Vanderbilt Journal of Entertainment & Technology Law


Terry S. Kogan

First Page



Courts and commentators have lavished attention on the question of what makes a photograph original and entitled to copyright protection. Far less attention has been devoted to the issue of how photographs infringe. This is the first Article to systematically explore the different ways in which a photograph can steal intellectual property. Photographs can infringe in two ways: by replication and by imitation. A photograph infringes by replication when, without permission, a photographer points her camera directly at a copyright-protected work--a sculpture, a painting, another photograph--and clicks the shutter. A photograph can also infringe by imitation. In such cases, the plaintiff's claim is that the infringing photograph imitates the creative expression in her own picture.

One type of photographic infringement by imitation has confounded courts, instances in which the plaintiff photographer stages a tableau before clicking the shutter--e.g., poses a person for a portrait or assembles fruit on a table for a still life--and the defendant imitates that tableau. Copyright law is clear that a photographer has a protected interest against others copying the tableau she staged for a picture. Nonetheless, many courts simply refuse to find infringement in such cases, even when the defendant admits to having imitated that tableau. Looking to the idea/expression dichotomy, these courts excise from consideration the staged tableau as the unprotected "idea" of the plaintiff's photograph. Having cut the heart out of that image, they inevitably find the defendant's photograph not to be infringing.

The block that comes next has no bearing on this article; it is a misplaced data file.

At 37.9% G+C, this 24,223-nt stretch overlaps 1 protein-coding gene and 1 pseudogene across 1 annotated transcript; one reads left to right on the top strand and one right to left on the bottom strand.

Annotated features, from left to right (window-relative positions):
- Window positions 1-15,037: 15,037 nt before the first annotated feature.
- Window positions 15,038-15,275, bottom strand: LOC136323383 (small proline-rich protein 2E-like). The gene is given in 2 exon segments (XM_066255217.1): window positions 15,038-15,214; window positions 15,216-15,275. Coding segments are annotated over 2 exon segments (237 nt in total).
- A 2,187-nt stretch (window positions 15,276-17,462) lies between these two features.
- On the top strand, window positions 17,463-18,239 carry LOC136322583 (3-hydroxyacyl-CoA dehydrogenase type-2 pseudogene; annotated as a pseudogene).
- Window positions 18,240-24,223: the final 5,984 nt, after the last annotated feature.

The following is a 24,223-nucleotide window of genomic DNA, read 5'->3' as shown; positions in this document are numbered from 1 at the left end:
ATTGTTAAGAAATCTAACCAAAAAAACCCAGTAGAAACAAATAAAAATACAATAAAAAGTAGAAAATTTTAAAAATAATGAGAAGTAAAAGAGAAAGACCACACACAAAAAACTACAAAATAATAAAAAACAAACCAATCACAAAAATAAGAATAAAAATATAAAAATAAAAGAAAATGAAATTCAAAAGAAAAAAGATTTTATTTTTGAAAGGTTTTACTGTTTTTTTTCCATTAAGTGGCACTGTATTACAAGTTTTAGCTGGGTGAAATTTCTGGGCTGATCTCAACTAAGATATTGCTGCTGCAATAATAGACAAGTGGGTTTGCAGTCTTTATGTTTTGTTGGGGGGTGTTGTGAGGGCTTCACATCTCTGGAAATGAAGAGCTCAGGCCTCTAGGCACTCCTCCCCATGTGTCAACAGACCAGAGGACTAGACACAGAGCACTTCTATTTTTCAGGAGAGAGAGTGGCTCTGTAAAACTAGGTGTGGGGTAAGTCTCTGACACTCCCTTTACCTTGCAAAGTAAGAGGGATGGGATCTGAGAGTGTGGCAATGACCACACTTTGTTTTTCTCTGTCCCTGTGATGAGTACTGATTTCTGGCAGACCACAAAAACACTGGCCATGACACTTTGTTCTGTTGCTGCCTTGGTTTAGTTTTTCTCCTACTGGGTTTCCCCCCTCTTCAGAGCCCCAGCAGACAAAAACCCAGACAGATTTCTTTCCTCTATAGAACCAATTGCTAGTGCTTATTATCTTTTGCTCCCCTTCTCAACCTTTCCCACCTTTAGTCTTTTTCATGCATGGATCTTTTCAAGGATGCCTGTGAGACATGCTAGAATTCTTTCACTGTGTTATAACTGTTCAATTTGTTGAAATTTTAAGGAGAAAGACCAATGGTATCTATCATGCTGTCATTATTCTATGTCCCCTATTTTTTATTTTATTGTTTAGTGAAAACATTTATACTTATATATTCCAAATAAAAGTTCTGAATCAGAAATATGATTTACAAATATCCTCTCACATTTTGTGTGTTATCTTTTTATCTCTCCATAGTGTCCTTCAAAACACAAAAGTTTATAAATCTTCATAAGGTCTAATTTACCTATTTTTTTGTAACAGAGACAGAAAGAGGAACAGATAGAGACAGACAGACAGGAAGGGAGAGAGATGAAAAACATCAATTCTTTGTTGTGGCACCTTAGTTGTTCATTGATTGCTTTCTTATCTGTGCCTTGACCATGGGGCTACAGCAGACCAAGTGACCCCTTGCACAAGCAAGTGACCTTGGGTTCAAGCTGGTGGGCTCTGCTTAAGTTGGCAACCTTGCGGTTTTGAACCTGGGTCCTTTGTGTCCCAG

This Article argues that looking to the idea/expression dichotomy to ignore a plaintiff's staged tableau not only renders a nullity of an entire category of protected photographs, but profoundly misunderstands where to locate a photograph's "idea." That idea exists not on the face of the image. Rather, it is the mental vision that a photographer hopes to capture in taking a picture. If she shares that vision with other photographers, they are free to try their hand at embodying that idea in a photograph with no fear of infringement. Once a photographer clicks the shutter, however, the resulting image is expression--entirely expression.

Courts and commentators have justified applying the idea/expression dichotomy to eviscerate photographs out of a concern for protecting the scope of creativity for downstream photographers. This Article proposes that the "thin copyright doctrine" can offer a much better approach to providing such protection. It proposes a "silver platter" principle for determining when a photograph should be entitled only to thin protection.